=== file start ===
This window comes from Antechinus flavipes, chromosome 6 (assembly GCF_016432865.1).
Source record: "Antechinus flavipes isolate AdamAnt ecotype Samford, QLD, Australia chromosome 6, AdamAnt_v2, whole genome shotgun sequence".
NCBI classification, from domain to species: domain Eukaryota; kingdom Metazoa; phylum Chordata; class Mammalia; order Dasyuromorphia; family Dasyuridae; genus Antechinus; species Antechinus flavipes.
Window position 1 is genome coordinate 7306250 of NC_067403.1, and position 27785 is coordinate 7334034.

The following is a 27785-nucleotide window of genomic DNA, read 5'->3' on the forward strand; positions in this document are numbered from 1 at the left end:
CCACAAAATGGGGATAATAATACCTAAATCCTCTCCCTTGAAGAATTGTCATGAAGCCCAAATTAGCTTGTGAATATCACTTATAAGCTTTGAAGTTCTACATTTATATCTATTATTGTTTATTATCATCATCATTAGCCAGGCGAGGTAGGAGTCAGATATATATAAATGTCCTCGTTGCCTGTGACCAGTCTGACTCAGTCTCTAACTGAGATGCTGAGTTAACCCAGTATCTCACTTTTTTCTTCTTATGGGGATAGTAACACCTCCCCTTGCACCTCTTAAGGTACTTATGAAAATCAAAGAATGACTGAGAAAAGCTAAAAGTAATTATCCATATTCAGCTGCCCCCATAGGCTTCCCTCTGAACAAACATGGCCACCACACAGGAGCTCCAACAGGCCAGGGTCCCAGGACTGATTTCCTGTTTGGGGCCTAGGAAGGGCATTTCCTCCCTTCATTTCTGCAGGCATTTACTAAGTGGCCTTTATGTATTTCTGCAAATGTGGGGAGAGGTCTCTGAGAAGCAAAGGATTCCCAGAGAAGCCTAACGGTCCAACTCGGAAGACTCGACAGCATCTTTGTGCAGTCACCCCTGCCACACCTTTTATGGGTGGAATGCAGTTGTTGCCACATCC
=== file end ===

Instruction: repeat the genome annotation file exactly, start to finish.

This window comes from Antechinus flavipes, chromosome 6 (assembly GCF_016432865.1).
Source record: "Antechinus flavipes isolate AdamAnt ecotype Samford, QLD, Australia chromosome 6, AdamAnt_v2, whole genome shotgun sequence".
NCBI classification, from domain to species: domain Eukaryota; kingdom Metazoa; phylum Chordata; class Mammalia; order Dasyuromorphia; family Dasyuridae; genus Antechinus; species Antechinus flavipes.
Window position 1 is genome coordinate 7306250 of NC_067403.1, and position 27785 is coordinate 7334034.

The following is a 27785-nucleotide window of genomic DNA, read 5'->3' on the forward strand; positions in this document are numbered from 1 at the left end:
CCACAAAATGGGGATAATAATACCTAAATCCTCTCCCTTGAAGAATTGTCATGAAGCCCAAATTAGCTTGTGAATATCACTTATAAGCTTTGAAGTTCTACATTTATATCTATTATTGTTTATTATCATCATCATTAGCCAGGCGAGGTAGGAGTCAGATATATATAAATGTCCTCGTTGCCTGTGACCAGTCTGACTCAGTCTCTAACTGAGATGCTGAGTTAACCCAGTATCTCACTTTTTTCTTCTTATGGGGATAGTAACACCTCCCCTTGCACCTCTTAAGGTACTTATGAAAATCAAAGAATGACTGAGAAAAGCTAAAAGTAATTATCCATATTCAGCTGCCCCCATAGGCTTCCCTCTGAACAAACATGGCCACCACACAGGAGCTCCAACAGGCCAGGGTCCCAGGACTGATTTCCTGTTTGGGGCCTAGGAAGGGCATTTCCTCCCTTCATTTCTGCAGGCATTTACTAAGTGGCCTTTATGTATTTCTGCAAATGTGGGGAGAGGTCTCTGAGAAGCAAAGGATTCCCAGAGAAGCCTAACGGTCCAACTCGGAAGACTCGACAGCATCTTTGTGCAGTCACCCCTGCCACACCTTTTATGGGTGGAATGCAGTTGTTGCCACATCC